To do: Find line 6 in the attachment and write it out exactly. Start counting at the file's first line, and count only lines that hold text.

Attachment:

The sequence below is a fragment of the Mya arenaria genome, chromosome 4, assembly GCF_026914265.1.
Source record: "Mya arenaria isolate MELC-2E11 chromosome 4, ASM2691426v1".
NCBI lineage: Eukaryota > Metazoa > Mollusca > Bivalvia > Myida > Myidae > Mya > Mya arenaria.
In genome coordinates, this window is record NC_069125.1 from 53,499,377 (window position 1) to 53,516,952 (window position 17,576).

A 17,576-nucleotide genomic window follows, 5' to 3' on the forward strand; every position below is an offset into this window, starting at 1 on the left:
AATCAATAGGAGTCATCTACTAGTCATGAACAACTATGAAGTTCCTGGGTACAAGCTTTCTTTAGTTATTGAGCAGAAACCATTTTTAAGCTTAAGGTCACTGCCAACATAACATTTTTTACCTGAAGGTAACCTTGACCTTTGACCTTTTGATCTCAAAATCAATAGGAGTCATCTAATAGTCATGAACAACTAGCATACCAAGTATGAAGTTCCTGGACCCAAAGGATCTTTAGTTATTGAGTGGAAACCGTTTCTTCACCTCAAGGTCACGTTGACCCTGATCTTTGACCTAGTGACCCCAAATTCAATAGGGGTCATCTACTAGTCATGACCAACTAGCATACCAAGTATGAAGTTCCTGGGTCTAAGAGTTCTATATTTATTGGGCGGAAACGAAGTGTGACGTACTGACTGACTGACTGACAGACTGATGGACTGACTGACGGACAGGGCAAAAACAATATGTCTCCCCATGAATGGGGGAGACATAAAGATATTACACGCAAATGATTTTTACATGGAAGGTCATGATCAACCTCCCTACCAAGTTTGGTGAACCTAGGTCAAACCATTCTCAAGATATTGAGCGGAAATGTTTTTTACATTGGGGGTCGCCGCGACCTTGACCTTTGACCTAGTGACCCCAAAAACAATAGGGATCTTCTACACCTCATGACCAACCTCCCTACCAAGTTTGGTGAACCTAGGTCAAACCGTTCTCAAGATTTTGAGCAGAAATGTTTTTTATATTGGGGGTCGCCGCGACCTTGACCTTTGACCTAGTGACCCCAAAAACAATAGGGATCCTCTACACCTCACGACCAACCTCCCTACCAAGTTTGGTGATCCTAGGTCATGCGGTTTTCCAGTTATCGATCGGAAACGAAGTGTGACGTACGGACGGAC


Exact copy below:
AATCAATAGGAGTCATCTACTAGTCATGAACAACTATGAAGTTCCTGGGTACAAGCTTTCTTTAGTTATTGAGCAGAAACCATTTTTAAGCTTAAGGTCACTGCCAACATAACATTTTTTACCTGAAGGTAACCTTGACCTTTGACCTTTTGATCTCAAAATCAATAGGAGTCATCTAATAGTCATGAACAACTAGCATACCAAGTATGAAGTTCCTGGACCCAAAGGATCTTTAGTTATTGAGTGGAAACCGTTTCTTCACCTCAAGGTCACGTTGACCCTGATCTTTGACCTAGTGACCCCAAATTCAATAGGGGTCATCTACTAGTCATGACCAACTAGCATACCAAGTATGAAGTTCCTGGGTCTAAGAGTTCTATATTTATTGGGCGGAAACGAAGTGTGACGTACTGACTGACTGACTGACAGACTGATGGACTGACTGACGGACAGGGCAAAAACAATATGTCTCCCCATGAATGGGGGAGACATAAAGATATTACACGCAAATGATTTTTACATGGAAGGTCATGATCAACCTCCCTACCAAGTTTGGTGAACCTAGGTCAAACCATTCTCAAGATATTGAGCGGAAATGTTTTTTACATTGGGGGTCGCCGCGACCTTGACCTTTGACCTAGTGACCCCAAAAACAATAGGGATCTTCTACACCTCATGACCAACCTCCCTACCAAGTTTGGTGAACCTAGGTCAAACCGTTCTCAAGATTTTGAGCAGAAATGTTTTTTATATTGGGGGTCGCCGCGACCTTGACCTTTGACCTAGTGACCCCAAAAACAATAGGGATCCTCTACACCTCACGACCAACCTCCCTACCAAGTTTGGTGATCCTAGGTCATGCGGTTTTCCAGTTATCGATCGGAAACGAAGTGTGACGTACGGACGGAC